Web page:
Page 1

Summary 20 6


2020: The year of ESPORTS 5 interviews to understand an unstoppable revolution: IGN Studios, ESL, SPORT1, International Esports Federation and Esports Stadium Arlington


94 Discovering BCE Sports

Televisa: A comprehensive technological revamping to stay as a leader at the TV forefront

72 102 Future Promises of Live Production – will 5G replace all that we know?

80 A walk through the new Davis Cup

Editor in chief Javier de Martín

Creative Direction Mercedes González



Key account manager Susana Sampedro ssa@tmbroadcast.com

Managing Editor Sergio Julián press@tmbroadcast.com

Translation Fernando Alvárez

Administration Laura de Diego administration@tmbroadcast.com

Everything about CODECS

TM Broadcast International #77 January 2020

TM Broadcast International is a magazine published by Daró Media Group SL Centro Empresarial Tartessos Calle Pollensa 2, oficina 14 28290 Las Rozas (Madrid), Spain Phone +34 91 640 46 43 Published in Spain ISSN: 2659-5966

EDITORIAL 2019 has been a truly exciting year for the broadcast sector and everything indicates that 2020 will be yet as exciting. For the past 12 months we have witnessed the consolidation of some of the industry’s most promising technology trends. Whatever seemed foreseeable in fairs such as NAB or IBC is starting to take shape with interesting prospects for the industry. There are a myriad of examples of this: graphic systems are already adopting AR and VR solutions in a flexible way and achieving very good results; with HD already firmly established, the industry is now embracing 4K and HDR as new graphic revolutions; remote production has teamed with ambitious, successful outcomes: contents have found a final home in the OTT platforms; and cloud services are indispensable for all production stages. Add to all this interesting corporate moves as the establishment of the Vizrt Group, comprising Vizrt, Newtek and NDI; the imminent new phase of Grass Valley outside Belden; or the acquisition of Ooyala by Dalet. This small selection of topics includes some of the contents most widely read in TM Broadcast during the year. To make all this celebrated feature articles a reality we relied on the invaluable cooperation by first-class players such as SVT, ITV Sport, Iyuno Media Group, UEFA, BT Sport, Mediapro, Vancouver Media, Dorna Sports or Discovery Channel amongst many others. In 2020 the pace will not decrease. We have decided to open the year with an unstoppable industry that is gaining more and more weight in the broadcast world: esports. In this special number, we spoke with five firstrate players in order to understand to power of a transforming phenomenon: ESL, IGN, Sport1, IESF y Esports Stadium Arlington. If this is not enough for you, we are bringing to you one of the world's largest media corporations, Televisa; and we open the gates of the novel format of the new Davis Cup amongst other contents. The team of TM Broadcast International is eager to be with you in 12 new issues. We hope to strengthen your trust in us in 2020 to remain as your magazine of reference. Thanks a lot for coming with us in this exciting adventure!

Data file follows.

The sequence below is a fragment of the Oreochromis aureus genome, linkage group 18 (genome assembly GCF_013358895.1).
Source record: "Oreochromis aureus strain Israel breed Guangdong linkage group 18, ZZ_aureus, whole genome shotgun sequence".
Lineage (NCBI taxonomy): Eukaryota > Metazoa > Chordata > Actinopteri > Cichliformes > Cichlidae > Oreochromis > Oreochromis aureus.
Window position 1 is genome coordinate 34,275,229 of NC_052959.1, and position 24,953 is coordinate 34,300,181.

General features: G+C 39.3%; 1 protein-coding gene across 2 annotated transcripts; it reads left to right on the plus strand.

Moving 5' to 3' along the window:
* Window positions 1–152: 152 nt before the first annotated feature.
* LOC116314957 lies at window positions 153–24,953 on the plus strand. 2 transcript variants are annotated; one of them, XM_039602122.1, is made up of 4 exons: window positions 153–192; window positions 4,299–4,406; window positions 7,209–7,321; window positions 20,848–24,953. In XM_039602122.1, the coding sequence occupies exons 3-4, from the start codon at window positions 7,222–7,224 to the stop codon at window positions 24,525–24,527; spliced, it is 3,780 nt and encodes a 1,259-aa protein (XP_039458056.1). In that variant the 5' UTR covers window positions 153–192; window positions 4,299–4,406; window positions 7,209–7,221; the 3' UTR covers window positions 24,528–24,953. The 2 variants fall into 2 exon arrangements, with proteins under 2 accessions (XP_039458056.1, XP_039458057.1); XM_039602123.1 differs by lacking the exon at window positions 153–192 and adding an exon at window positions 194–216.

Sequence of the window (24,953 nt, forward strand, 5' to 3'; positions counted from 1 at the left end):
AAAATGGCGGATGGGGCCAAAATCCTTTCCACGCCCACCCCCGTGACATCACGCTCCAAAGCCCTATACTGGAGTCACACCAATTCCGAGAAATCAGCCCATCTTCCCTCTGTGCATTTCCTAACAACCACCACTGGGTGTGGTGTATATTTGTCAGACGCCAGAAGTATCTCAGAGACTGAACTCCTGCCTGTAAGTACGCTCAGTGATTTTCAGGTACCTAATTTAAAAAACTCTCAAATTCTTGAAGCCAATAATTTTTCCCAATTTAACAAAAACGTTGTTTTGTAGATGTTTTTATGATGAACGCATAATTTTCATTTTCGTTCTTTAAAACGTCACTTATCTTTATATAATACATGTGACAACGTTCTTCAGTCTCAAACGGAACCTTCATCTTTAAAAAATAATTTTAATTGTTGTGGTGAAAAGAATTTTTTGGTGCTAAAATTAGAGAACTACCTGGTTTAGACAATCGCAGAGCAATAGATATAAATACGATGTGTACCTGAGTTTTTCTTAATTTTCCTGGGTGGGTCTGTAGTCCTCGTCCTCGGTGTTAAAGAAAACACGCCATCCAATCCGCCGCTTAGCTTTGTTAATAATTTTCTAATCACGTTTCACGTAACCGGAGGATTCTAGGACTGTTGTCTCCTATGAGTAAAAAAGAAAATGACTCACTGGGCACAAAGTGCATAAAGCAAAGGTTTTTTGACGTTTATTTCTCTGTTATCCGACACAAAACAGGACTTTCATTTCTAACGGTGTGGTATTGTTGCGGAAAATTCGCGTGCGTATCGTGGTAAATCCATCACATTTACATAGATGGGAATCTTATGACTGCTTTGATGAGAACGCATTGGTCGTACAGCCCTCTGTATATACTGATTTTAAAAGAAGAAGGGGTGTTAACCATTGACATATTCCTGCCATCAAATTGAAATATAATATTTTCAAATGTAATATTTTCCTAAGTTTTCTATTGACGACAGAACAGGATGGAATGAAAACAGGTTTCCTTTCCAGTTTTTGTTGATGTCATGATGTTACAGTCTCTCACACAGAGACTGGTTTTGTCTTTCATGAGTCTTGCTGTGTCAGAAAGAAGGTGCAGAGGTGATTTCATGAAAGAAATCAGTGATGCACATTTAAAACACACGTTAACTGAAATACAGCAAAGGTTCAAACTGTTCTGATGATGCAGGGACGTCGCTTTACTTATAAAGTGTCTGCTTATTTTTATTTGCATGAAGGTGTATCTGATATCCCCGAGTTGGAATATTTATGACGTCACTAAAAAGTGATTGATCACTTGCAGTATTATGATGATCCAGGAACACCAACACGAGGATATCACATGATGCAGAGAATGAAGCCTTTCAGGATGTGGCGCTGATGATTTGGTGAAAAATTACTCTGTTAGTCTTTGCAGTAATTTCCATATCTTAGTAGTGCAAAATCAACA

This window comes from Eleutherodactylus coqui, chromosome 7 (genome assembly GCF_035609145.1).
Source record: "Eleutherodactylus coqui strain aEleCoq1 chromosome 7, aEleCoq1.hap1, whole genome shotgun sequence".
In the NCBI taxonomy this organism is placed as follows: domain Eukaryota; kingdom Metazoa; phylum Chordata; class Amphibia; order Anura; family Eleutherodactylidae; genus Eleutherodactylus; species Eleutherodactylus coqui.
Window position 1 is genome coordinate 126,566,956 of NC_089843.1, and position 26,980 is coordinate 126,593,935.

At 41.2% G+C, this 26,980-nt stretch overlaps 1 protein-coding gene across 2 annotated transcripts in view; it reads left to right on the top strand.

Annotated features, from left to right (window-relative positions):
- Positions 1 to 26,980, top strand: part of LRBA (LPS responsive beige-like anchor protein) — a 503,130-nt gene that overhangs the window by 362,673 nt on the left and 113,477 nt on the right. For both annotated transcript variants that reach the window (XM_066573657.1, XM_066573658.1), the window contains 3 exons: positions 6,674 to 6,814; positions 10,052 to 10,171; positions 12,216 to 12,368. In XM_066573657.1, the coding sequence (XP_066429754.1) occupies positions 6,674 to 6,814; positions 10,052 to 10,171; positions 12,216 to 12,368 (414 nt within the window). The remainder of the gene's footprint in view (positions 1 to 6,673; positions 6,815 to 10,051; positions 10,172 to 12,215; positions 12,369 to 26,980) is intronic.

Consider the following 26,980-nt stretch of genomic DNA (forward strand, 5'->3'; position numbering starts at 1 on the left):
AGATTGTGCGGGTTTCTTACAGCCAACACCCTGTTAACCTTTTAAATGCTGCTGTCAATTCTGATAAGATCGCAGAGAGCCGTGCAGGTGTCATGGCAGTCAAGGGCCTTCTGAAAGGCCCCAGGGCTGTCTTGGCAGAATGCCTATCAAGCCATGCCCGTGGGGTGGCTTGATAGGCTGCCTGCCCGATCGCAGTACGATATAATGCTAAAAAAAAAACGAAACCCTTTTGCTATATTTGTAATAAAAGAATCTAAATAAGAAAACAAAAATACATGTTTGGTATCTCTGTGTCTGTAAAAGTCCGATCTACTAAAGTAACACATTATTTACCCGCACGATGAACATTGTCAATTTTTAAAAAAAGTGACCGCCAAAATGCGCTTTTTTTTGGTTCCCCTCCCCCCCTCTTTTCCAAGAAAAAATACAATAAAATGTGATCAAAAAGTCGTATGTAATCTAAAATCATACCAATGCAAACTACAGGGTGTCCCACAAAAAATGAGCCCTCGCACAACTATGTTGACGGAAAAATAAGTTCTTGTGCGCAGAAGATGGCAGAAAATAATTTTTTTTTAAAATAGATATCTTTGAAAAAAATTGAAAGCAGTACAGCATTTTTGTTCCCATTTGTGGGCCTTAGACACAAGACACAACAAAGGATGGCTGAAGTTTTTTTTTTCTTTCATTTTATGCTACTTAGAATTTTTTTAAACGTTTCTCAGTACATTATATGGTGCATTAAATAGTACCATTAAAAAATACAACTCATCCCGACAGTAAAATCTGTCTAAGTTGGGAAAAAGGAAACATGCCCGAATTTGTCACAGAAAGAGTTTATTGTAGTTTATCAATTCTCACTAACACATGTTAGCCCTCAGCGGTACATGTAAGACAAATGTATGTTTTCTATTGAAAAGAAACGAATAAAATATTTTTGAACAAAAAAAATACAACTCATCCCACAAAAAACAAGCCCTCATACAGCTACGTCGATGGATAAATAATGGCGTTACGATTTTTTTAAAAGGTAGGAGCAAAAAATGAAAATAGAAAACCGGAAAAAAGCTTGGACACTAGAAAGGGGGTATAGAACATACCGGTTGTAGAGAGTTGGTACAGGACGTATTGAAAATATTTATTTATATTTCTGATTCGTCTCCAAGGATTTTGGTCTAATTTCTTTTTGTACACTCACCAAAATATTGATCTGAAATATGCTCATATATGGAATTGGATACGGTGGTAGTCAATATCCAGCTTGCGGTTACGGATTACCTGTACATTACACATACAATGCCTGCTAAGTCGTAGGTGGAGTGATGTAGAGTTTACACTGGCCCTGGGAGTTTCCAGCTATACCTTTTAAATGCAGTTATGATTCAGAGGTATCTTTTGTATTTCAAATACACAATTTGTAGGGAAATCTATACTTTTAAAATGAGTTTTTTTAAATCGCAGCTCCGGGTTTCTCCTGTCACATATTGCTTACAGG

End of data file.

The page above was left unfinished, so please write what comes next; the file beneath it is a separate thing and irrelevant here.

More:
Gravity Media gets ready for upcoming sporting events with Imagine Communications Platinum IP3 routers Central to the new flyaway kits is the Platinum™ IP3 router from Imagine Communications. “We picked the Platinum IP3 because we know it is reliable — we know what it does,” said Peter Newton, technical and operations director at Gravity Media, Gearhouse’s parent company. “Because of the established partnership with Imagine, we knew that we would get good support if we need it, and we will get ample utilization of the equipment. It is a good solid product that does what it says it will.”

Imagine Communications Platinum™ IP3

Gravity Media, provider of outside broadcast trucks and flyaway production kits, is building further systems


in preparation for premier sporting events in 2020, including a major football competition in Europe.

Gravity Media has used equipment from Imagine Communications for over 15 years, which has established Imagine as a trusted partner. When it came to choosing routers for the new flyaways, Gravity Media compared all the popular models on the market, but was confident in selecting


the field-proven Platinum

processing range, along

Communications. “Because

IP3. The new flyaways will

with Magellan™ router

of our close partnerships

use both the 15RU and

control panels.

with major operators like

28RU routers.

“While the headlines are

Gravity Media, we clearly

about the transition to IP, it

understand the need for

these flyaways are designed

is important to remember

high-functionality, high-

requires support in 12

that a lot of broadcasters

reliability SDI solutions, as

locations over a four-week